shall in no way favor one competitor at the
expense of amother. The withdrawal of these
coal lands would constitute a policy analogous
to that which has been followed in withdraw
ing the forest lands from otdimxo“lcttle
ment. The coal, like the forests, Id be
treated as the property of the public, and its
disposal should be under conditions which
would inure to the benefit of the public as a
The passage of the railway rate.bill, and
only to a‘less degree the passage of the pure
food bill, and the flprovision for increasing and
rendering more effective the national contrel
over the beef-packing industry, mark an im
portant advance in_the proper direction. In
my judgment it will in the end be advisable
in connection with the packing-house inspec
tion law to provide for putting a date on the
label and for charging the cost of inspection
to the packers.
The question of taxation is difficult in any
country, but it is especially difficult in ours,
with its Federal system of government. Some
taxes should on every ground be levied in a
small district for use in that district. Thus
the taxation of real estate is peculiarly one
for the immediate locality in which the real
estate is found. But there are mnickinds of
taxes which can only be levied by the general
zovernment so as to produce the best results,
because. among other reasons, the attempt io
impose them in one particular state too oft'n
results mereky in driving the corporation or
individual affected to some other locality or
other state. The national -government has long
dertved its chief revenue?r.;nl a tariff on im
ports and from an internal or excise tax. In
addition to these there is reason why,
when next our system of ;'x:goo is revised,
the national government should impose a grad
uated inheritance tax, and, if possible, a grad
vated income tax,
The industrial and agricultural classes must
work together, capitalists and wageworkers
must work together, if the best work of which
the country is capable is to be done. It is
probable that a thoroughly efficient system of
education comes next to the influence of pat
riotism in bringing about national success of
this kind. Our federal form of government,
so fruitful of advantage to our people in cer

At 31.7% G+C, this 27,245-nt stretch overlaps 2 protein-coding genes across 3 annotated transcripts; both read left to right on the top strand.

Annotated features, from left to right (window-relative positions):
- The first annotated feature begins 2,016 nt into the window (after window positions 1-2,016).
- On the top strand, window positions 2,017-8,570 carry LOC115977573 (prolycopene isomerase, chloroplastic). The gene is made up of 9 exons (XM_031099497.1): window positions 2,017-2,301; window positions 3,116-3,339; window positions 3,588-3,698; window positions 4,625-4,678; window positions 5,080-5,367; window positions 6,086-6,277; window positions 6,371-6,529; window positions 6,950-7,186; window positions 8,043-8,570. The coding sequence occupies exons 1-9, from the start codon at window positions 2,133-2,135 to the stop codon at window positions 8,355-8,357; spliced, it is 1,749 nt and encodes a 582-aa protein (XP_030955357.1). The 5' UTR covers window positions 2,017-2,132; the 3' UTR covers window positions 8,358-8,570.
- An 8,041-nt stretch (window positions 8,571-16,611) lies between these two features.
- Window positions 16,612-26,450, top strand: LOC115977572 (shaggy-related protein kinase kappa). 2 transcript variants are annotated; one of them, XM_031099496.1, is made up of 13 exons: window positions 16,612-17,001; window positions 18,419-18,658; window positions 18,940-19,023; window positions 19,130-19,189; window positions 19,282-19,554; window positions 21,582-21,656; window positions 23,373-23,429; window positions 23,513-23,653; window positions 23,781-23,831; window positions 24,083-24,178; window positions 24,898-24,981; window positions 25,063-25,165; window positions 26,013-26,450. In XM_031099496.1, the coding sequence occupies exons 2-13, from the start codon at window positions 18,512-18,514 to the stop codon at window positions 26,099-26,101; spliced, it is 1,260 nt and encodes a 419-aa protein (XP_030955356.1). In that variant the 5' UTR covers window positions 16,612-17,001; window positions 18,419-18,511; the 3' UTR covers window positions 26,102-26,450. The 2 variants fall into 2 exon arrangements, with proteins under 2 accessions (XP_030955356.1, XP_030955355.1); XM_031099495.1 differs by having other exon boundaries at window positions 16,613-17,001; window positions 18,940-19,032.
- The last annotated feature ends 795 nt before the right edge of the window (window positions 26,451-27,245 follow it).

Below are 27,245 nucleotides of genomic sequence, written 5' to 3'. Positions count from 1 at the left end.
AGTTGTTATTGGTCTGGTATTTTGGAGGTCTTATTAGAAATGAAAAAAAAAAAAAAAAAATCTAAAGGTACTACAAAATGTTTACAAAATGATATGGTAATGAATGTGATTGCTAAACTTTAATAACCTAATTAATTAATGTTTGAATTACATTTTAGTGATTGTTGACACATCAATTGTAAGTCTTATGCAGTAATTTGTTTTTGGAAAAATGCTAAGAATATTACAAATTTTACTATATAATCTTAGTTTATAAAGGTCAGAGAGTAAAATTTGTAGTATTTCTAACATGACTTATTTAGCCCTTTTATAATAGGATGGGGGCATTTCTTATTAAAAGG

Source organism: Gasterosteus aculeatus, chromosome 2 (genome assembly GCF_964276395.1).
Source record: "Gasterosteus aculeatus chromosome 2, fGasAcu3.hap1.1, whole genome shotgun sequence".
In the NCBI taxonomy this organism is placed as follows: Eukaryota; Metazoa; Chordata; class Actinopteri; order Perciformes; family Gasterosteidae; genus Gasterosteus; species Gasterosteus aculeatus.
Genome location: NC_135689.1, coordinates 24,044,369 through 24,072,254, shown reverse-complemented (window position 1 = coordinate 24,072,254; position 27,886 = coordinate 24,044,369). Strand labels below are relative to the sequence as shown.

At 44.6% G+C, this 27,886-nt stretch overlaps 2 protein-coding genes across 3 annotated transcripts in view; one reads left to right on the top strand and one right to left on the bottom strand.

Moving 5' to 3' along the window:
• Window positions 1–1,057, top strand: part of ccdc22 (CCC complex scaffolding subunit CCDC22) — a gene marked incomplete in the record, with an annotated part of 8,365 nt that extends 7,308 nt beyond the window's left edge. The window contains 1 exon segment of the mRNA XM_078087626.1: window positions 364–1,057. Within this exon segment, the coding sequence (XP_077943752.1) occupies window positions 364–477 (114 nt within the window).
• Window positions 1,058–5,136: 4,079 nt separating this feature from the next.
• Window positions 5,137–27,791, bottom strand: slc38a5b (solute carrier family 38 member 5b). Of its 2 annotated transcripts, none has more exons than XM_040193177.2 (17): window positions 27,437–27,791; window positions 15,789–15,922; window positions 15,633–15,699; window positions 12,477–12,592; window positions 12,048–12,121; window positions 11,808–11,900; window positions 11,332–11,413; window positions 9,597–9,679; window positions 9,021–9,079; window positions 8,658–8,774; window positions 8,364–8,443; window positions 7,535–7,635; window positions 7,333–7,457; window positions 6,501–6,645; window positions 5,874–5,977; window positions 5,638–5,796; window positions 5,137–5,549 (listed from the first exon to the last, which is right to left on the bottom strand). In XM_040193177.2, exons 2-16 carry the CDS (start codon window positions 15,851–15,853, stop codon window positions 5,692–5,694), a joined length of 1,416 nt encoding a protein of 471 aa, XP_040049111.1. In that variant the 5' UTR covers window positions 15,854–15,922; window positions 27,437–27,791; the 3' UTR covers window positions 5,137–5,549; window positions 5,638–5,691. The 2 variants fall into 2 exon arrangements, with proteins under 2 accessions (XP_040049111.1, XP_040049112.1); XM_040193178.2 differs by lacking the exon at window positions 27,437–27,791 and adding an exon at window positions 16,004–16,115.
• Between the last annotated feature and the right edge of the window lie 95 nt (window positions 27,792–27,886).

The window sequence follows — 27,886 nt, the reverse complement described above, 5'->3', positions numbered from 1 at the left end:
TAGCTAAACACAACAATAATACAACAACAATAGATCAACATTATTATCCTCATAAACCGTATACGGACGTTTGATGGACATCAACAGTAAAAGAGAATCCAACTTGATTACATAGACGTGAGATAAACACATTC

i=in wavs, in other ways undoubtedly limits
our national efieciivensss. It is not possible,
for instance, for the national government to
take the lead in technical industrial education,
to see that the public_scheol s of this
country develops on all m indus-
"Bty - o ~
%;, it pri y to the several states.
e -+ e v the governmental assistance
n the most effective wm that is, thnough as- |
SR s fa: rather than to or through
ndividual fa; It is also strividg to co
) m with the agriculeral de-|
partmengs of the several states, andise far as
#s-own iwork is educational, to co-osdinate it
K the wo ~of other educational awthorities.
. Great progress has already been made among
‘armers by the creation of farmersl” institutes,.
of dairy associations, of breeders’ associations,
torticultural associations and thae Mke. The.
?’ *nt can mddv{ill co-operate villhdl
such ciations, and it must haye their
_.12’,.’3 work is to be done-im. the mtlp
“%fi now being done for the states of
e Racky tains and the great plains
through the d nt of the natienal policy
f irrigation and forest preservation; ne gov
ernment ‘policy for the bettermemt of our in
termal Conditions has been more fruitful of
‘t‘h‘xls.s‘;'l'tl;e fomA ts: of the White
uthern Ap n regions
hould ‘2lso be g‘merved; andf they. can, not be
unless the people of the staies in which they.
ie, through their representatives in the con
gress, secure vigorous actiumn by the: national)
" T am well aware of haw difficult it is to
pass & _constitutional amemdment. Neverthe
ess, if my judgment the whole question of:
marriage and divorce shamld be relegated to
the authc a of the natiaal congress. At pres
ent the w differences in the laws of the
i £ ‘;fi on this snbf'.ect result in scanm
dals and abuses; and smrely there is noti
§o vitally essential to tite welfare of the ,
ROTIIBE. - | dth\"htch the na‘tion odko th':
ICIIG N row every safeguard, as
home Tife of the avamage citizen. The. ghange
ould be good froms every standpoint. Im par
icular it would be: good because it would con
congrass the rower ag to
deal fadically and efficiently with .'mmy;
and m& done whether os mot mar-
S S o Egd d“:l: with. Tt l:‘ neitlher
safe nor proper: cave e questien polyg
%‘g” dealt with by the several states.
'owes 0 deal with it should be conferred on
the national government. i
- Let, me omee again call the attention of th?
ongress to. two sublecu coneerning which
nave .‘_»t_ly before cosemunicated with
hem: = Omwe is the question of developing
mericam shipping. I trust that a law embody
ng - . bstance the views, or a major part
o - the - vie expressed im the report on this
übjece laid before the house at jts last session
will be passed. I am well aware that in
former_ years objectionable measures have been
proposed in reference to the encouragement of
Ameriean shipping; but it seems to me that the
,%‘_}fi“ is as nearly unobjeetionable